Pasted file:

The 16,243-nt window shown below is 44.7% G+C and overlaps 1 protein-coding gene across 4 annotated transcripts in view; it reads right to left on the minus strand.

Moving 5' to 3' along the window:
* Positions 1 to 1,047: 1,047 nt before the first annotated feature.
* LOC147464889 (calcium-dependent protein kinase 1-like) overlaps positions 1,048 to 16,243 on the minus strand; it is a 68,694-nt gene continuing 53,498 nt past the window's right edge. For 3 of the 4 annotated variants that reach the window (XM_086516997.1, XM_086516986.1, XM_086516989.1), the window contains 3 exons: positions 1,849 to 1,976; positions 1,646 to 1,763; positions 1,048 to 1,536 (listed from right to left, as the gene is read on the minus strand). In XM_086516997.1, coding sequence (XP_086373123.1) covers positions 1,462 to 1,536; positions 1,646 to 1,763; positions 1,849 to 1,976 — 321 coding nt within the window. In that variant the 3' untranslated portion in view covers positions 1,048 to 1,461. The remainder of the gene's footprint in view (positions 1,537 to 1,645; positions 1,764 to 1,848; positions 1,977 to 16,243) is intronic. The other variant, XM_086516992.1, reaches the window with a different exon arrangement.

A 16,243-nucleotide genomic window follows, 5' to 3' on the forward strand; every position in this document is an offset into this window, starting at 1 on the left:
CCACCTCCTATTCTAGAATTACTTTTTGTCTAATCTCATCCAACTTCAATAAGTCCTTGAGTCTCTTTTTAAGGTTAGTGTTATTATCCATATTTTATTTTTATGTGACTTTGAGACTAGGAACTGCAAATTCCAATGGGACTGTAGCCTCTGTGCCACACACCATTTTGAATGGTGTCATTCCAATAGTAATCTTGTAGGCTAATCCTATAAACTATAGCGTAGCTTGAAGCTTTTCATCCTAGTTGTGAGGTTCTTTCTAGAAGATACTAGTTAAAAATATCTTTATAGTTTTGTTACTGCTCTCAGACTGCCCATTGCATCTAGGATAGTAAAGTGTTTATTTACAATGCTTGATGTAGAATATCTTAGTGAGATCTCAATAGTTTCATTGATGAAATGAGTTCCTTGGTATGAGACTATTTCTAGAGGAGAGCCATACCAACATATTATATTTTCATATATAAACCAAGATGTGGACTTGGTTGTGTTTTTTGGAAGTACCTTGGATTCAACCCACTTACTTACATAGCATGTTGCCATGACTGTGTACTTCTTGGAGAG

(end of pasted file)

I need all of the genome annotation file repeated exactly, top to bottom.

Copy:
The 16,243-nt window shown below is 44.7% G+C and overlaps 1 protein-coding gene across 4 annotated transcripts in view; it reads right to left on the minus strand.

Moving 5' to 3' along the window:
* Positions 1 to 1,047: 1,047 nt before the first annotated feature.
* LOC147464889 (calcium-dependent protein kinase 1-like) overlaps positions 1,048 to 16,243 on the minus strand; it is a 68,694-nt gene continuing 53,498 nt past the window's right edge. For 3 of the 4 annotated variants that reach the window (XM_086516997.1, XM_086516986.1, XM_086516989.1), the window contains 3 exons: positions 1,849 to 1,976; positions 1,646 to 1,763; positions 1,048 to 1,536 (listed from right to left, as the gene is read on the minus strand). In XM_086516997.1, coding sequence (XP_086373123.1) covers positions 1,462 to 1,536; positions 1,646 to 1,763; positions 1,849 to 1,976 — 321 coding nt within the window. In that variant the 3' untranslated portion in view covers positions 1,048 to 1,461. The remainder of the gene's footprint in view (positions 1,537 to 1,645; positions 1,764 to 1,848; positions 1,977 to 16,243) is intronic. The other variant, XM_086516992.1, reaches the window with a different exon arrangement.

A 16,243-nucleotide genomic window follows, 5' to 3' on the forward strand; every position in this document is an offset into this window, starting at 1 on the left:
CCACCTCCTATTCTAGAATTACTTTTTGTCTAATCTCATCCAACTTCAATAAGTCCTTGAGTCTCTTTTTAAGGTTAGTGTTATTATCCATATTTTATTTTTATGTGACTTTGAGACTAGGAACTGCAAATTCCAATGGGACTGTAGCCTCTGTGCCACACACCATTTTGAATGGTGTCATTCCAATAGTAATCTTGTAGGCTAATCCTATAAACTATAGCGTAGCTTGAAGCTTTTCATCCTAGTTGTGAGGTTCTTTCTAGAAGATACTAGTTAAAAATATCTTTATAGTTTTGTTACTGCTCTCAGACTGCCCATTGCATCTAGGATAGTAAAGTGTTTATTTACAATGCTTGATGTAGAATATCTTAGTGAGATCTCAATAGTTTCATTGATGAAATGAGTTCCTTGGTATGAGACTATTTCTAGAGGAGAGCCATACCAACATATTATATTTTCATATATAAACCAAGATGTGGACTTGGTTGTGTTTTTTGGAAGTACCTTGGATTCAACCCACTTACTTACATAGCATGTTGCCATGACTGTGTACTTCTTGGAGAG